At the time of Curtis’ debut, Billingsley, at age 31, was already an experienced professional cartoonist: he had been cartooning and getting paid for it since he was 12. Born in Wake Forest, North Carolina, Billingsley grew up in 1960s Harlem, “tough Harlem,” he calls it. The aura of the renowned Renaissance had long ago wafted away, and in its place, protest rioted in the streets. But Billingsley stayed out of the streets: he attended the High School of Music and Art, then the School of Visual Arts, 1975-79.

          Billingsley credits his older brother Richard for his courtship of the artistic muse. “He gave me the competitive edge at a very young age,” Billingsley told Jud Hurd at Cartoonist PROfiles (No. 101, March 1996). “I was about eight years old when it all started. He was a fine artist: he could draw portraits and still lifes perfectly. I used to see all the praise he would get from the church, from school and from family and friends. And I wanted to share in the praise. He’s eight years my senior, so when I was eight, he was sixteen already. But I didn’t realize I was competing with a much older person—I was just competing! I started doing fine art but I noticed that most of the responses I got were of laughter. People were laughing at my work, which wasn’t exactly the response I wanted. So, at that early age, I switched to cartooning. I started to draw characters with big, bulbous noses, fat, squishy feet, and all these things seemed to click together. And at the age of twelve, I turned professional.”

           Just before Christmas in 1969, Billingsley’s art class was engaged in a recycling project—using aluminum cans to build an 18-foot-tall silver Christmas tree in front of the Presbyterian Hospital in New York. Said Billingsley: “I thought the project was rather lame, so I slipped off to the back while all the other kids did all the work. I whipped out a pad and started to draw. There was some news media there to cover the event, and a woman walked up to me and asked what I was drawing. So I showed her, and she was impressed. She asked for my drawings and my phone number, and back then you weren't afraid to give your phone number to an adult. Besides, I figured that since I was only twelve years old, she wasn’t hitting on me!

          “That next week,” he continued, “I got a phone call from her and it turns out she was an editor of Kids magazine, and she invited me to draw a couple of pictures to accompany a story about dragons—one of my favorite things to draw when I was a kid. And she published them! Then she invited me to be a staff artist. From that day on, there’d be a car waiting for me when I got out of school, and I’d be driven to the Kids office. It wasn't like a limo or anything: it was more like a Pinto. While the other kids got to play after school, I had to become an artist and go to work. It was from about 3:30 to 5:30, Monday through Friday. And I sometimes took work home on weekends. That's how I started: I was sort of discovered. I never actually knew what I was doing at first. This was just a way to make money. I had no visions of what was to come, or how popular my art would become over the years. I didn't realize I was building a career. I just kept at it and it just developed and took me along with it. My brother, by the way, is no longer an artist—ha!”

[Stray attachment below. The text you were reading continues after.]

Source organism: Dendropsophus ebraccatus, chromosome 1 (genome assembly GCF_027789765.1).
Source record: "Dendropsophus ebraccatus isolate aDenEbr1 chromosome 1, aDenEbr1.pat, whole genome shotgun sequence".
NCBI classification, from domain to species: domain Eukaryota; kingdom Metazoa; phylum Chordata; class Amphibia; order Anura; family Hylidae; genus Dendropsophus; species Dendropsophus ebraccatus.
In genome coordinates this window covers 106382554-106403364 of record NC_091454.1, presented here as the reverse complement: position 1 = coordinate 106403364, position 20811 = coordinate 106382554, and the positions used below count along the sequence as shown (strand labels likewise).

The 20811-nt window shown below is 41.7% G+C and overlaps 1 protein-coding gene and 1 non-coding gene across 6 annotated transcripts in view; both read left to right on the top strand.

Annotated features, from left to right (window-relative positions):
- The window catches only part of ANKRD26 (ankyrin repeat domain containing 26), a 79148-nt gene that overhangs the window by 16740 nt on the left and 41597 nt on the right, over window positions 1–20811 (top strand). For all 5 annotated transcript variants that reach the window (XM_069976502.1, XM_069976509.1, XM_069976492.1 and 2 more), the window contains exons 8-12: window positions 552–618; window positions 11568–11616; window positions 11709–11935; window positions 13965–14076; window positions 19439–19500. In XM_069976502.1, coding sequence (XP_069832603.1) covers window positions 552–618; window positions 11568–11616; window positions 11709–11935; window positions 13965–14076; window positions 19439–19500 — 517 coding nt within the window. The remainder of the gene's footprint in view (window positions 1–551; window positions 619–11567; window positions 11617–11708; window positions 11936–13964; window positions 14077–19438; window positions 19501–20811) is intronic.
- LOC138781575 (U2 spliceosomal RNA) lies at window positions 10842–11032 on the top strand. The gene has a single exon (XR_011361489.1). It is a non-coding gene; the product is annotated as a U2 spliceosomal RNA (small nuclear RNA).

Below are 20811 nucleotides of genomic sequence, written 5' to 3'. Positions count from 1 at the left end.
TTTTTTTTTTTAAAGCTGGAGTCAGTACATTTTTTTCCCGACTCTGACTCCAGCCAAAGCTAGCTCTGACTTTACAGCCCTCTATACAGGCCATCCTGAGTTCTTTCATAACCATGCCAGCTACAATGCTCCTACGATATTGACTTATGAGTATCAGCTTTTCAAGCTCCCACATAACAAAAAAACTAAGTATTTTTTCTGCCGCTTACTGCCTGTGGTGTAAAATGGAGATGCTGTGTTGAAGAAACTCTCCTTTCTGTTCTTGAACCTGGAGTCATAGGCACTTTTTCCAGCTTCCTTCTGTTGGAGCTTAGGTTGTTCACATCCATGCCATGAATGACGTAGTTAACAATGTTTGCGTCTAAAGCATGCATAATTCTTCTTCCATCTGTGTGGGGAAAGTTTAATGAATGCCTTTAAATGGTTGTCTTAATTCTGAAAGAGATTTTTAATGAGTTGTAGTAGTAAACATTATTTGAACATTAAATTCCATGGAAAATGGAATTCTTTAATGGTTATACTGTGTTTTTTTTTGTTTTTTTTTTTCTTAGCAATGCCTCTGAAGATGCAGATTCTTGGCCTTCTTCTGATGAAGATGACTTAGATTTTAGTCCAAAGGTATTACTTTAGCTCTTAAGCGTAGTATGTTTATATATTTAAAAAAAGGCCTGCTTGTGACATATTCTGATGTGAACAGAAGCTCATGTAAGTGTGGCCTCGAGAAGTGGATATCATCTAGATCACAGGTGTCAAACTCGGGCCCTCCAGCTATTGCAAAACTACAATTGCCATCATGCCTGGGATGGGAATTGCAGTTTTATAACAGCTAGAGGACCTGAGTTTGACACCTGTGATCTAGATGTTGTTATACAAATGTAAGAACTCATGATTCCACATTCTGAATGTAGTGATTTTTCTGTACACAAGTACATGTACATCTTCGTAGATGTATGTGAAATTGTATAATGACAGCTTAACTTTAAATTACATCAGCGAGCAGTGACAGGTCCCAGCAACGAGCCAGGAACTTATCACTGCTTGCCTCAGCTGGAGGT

Billingsley did some freelancing during his school years, too. “It was always a battle to get people who bought artwork to look at my stuff,” he admitted to Hurd. “At the time, I didn’t think of it that way, but I was contending with grown-up artists for the same space, and many times I did win out. I used little tricks to get to an art director’s office. I’d put my portfolio in a large manila envelope and pretend I was making a delivery; I’d tell the studio receptionist that the art director had to sign for it. In those days, everything was a little more lax, and the secretary would often let me through. When I got into the inner sanctum, I’d take out my portfolio and show it to the art director. They seemed to think I had a lot of heart for using the ruse, and I got a lot of jobs that way. I guess it’s a mixture of a certain amount of talent, and luck and perseverance and just plan buttinkskyness.”

          Billingsley read a good deal about cartoonists while becoming one, and he always felt a special kinship to Mort Walter, who started selling his cartoons when he was eleven. “When I was about sixteen,” Billingsley told Frank Pauer, editor of the NCS Cartoonist (November-December 2009), “I met Mort Walker, and he told me a little something that stuck. He probably doesn’t remember because it seems so—small. But I paid attention. He said: ‘Design your characters in such a definite way that anyone could tell who they are, even in silhouette.’ I took the advice to heart.”

          He earned a four-year scholarship at the School of Visual Arts, where Harvey Kurtzman, Howard Beckerman (in animation and history), and Will Eisner were among his instructors. Eisner encouraged him to stretch creatively. “He always told me to reach out and do more than I thought I could,” Billingsley says. “And I continue to draw strength when I relive his teachings.”

          Upon graduating from the School of Visual Arts in 1979, Billingsley began an internship at Walt Disney Studios in Orlando. Billingsley, a storyteller, loves to tell a story. “Here’s a story,” he said: